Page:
BOSTON — Bloodbuy, the Dallas-based company whose technology connects hospitals and blood centers to ensure the efficient flow of lifesaving blood products to patients in need, has been named the winner of the first-ever Harvard Business School-Harvard Medical School Health Acceleration Challenge.
“This award is obviously a huge honor, and our team is blown away,” commented Christopher Godfrey, founder and CEO of Bloodbuy. “It serves as tremendous validation for the work we are doing to try to create a higher level of efficiency in what we consider to be one of the most critical healthcare verticals.”
The Health Acceleration Challenge is a “scale up” competition that focuses on compelling, already-implemented health care solutions and helps them to grow and increase their impact through powerful networking and funding opportunities. In its first year, the Health Acceleration Challenge received 478 applicants and attracted 20,000 online visitors from 29 countries.
“Bloodbuy’s innovation addresses a significant problem in health care—the imbalance between the supply of and demand for blood,” said Robert S. Huckman, the Albert J. Weatherhead III Professor of Business Administration at Harvard Business School. "Its online platform and ability to scale its organization have already had a positive impact on patient care, and the company is poised to make even greater contributions in the future. We are proud to recognize Bloodbuy's success with this award.”
Bloodbuy emerged as the winner after a year-long selection process that involved 18 semifinalists and then 4 finalists who shared in a $150,000 prize endowed by Howard E. Cox, Jr. (MBA 1969), now an advisory partner in the venture capital firm Greylock Partners and a member of both the HBS Healthcare Initiative Advisory Board and the Harvard Medical School Board of Fellows. As the final winner, Bloodbuy will receive an additional $50,000.
Starting today the Forum on Health Care Innovation is accepting entries for the 2016 Health Acceleration Challenge. What proven innovations have you created that would enhance health care value in the U.S. if broadly disseminated? To learn more or to submit your innovation, please visitwww.healthaccelerationchallenge.com.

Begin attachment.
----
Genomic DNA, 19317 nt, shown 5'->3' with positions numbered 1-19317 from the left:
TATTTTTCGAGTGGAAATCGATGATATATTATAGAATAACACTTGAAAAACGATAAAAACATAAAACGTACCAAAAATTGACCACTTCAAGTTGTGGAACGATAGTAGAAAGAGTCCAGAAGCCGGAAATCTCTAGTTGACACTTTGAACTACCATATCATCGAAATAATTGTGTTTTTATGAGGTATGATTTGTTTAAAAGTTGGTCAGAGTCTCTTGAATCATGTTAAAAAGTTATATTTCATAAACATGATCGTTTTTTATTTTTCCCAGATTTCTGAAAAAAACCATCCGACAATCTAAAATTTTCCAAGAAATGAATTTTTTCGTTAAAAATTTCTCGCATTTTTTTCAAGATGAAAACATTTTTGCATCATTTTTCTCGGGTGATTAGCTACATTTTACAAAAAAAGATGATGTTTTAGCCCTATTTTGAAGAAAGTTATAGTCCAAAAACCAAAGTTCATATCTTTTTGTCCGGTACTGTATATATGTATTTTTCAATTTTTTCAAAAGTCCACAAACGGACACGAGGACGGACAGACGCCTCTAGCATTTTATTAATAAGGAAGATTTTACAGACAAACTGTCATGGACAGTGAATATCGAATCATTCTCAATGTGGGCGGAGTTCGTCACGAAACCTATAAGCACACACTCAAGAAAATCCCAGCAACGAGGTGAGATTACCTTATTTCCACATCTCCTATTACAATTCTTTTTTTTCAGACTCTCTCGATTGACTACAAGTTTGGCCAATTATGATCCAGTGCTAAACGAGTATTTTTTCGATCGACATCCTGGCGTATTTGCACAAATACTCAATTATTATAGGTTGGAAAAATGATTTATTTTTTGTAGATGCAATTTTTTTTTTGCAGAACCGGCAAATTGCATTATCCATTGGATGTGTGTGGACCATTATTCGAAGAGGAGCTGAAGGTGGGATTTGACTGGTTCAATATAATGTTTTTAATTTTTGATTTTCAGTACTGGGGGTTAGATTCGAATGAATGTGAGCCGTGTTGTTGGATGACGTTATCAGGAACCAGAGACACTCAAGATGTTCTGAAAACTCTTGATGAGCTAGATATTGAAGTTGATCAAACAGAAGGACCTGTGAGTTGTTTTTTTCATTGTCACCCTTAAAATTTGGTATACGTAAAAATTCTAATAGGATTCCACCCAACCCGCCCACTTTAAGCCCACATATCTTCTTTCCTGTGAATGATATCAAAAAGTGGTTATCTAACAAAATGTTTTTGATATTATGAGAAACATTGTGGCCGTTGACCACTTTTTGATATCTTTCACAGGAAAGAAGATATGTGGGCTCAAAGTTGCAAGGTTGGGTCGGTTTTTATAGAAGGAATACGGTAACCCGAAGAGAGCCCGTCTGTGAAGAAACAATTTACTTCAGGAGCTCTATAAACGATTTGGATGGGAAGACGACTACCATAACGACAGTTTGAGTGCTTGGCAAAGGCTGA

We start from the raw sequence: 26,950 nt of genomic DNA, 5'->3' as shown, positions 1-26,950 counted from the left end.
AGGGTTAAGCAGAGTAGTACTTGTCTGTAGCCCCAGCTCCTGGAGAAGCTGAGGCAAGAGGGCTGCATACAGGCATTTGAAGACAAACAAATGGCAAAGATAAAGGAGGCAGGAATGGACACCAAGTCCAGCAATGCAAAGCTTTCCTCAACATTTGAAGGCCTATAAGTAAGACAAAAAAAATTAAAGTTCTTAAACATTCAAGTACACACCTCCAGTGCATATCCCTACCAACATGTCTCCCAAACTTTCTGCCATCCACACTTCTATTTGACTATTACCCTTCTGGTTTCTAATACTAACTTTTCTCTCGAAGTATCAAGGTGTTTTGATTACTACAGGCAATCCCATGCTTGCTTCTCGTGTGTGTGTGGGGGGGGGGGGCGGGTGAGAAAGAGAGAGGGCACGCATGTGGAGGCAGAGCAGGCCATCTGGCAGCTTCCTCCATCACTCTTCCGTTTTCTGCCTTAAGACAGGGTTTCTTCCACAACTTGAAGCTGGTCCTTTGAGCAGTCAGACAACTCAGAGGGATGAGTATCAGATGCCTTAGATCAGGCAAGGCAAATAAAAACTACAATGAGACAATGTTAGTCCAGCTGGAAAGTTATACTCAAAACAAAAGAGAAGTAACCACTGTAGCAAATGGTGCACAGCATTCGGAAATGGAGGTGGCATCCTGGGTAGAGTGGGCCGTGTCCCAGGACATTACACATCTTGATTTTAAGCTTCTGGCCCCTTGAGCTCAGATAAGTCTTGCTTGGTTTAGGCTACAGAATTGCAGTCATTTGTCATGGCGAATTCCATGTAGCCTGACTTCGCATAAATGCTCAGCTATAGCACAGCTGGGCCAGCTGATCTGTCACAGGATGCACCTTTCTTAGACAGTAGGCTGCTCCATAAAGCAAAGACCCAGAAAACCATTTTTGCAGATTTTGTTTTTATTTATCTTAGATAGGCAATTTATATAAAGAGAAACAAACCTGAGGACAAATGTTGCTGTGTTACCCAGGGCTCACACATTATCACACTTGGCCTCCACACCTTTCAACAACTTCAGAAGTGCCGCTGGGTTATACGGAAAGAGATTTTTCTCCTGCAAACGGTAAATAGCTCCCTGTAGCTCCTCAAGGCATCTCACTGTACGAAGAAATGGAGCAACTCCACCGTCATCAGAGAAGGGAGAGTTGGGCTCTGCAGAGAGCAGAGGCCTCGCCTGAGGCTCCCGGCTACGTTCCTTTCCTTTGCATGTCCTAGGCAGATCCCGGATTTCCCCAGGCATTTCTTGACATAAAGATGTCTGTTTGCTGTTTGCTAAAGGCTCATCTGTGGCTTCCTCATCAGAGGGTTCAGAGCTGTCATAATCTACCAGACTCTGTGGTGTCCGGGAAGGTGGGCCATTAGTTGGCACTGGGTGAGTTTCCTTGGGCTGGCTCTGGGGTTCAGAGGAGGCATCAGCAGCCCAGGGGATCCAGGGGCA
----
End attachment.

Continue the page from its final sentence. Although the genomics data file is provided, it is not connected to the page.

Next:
ABOUT THE HBS-HMS FORUM ON HEALTH CARE INNOVATION
The Forum on Health Care Innovation is a collaboration between Harvard Business School (HBS) and Harvard Medical School (HMS). Its purpose is to unite leading executives, policymakers, and academics in a cross-disciplinary exploration of innovative actions to improve quality, reduce costs, and, ultimately, increase value in the health care industry. In 2014 the Forum launched the Health Acceleration Challenge to identify and promote demonstrated health care innovations, and selected four finalists and one winner to share the Cox Prize.
ABOUT HARVARD MEDICAL SCHOOL
Harvard Medical School has more than 7,500 full-time faculty working in 10 academic departments located at the School’s Boston campus or in hospital-based clinical departments at 15 Harvard-affiliated teaching hospitals and research institutes: Beth Israel Deaconess Medical Center, Boston Children’s Hospital, Brigham and Women’s Hospital, Cambridge Health Alliance, Dana-Farber Cancer Institute, Harvard Pilgrim Health Care Institute, Hebrew SeniorLife, Joslin Diabetes Center, Judge Baker Children’s Center, Massachusetts Eye and Ear/Schepens Eye Research Institute, Massachusetts General Hospital, McLean Hospital, Mount Auburn Hospital, Spaulding Rehabilitation Hospital and VA Boston Healthcare System.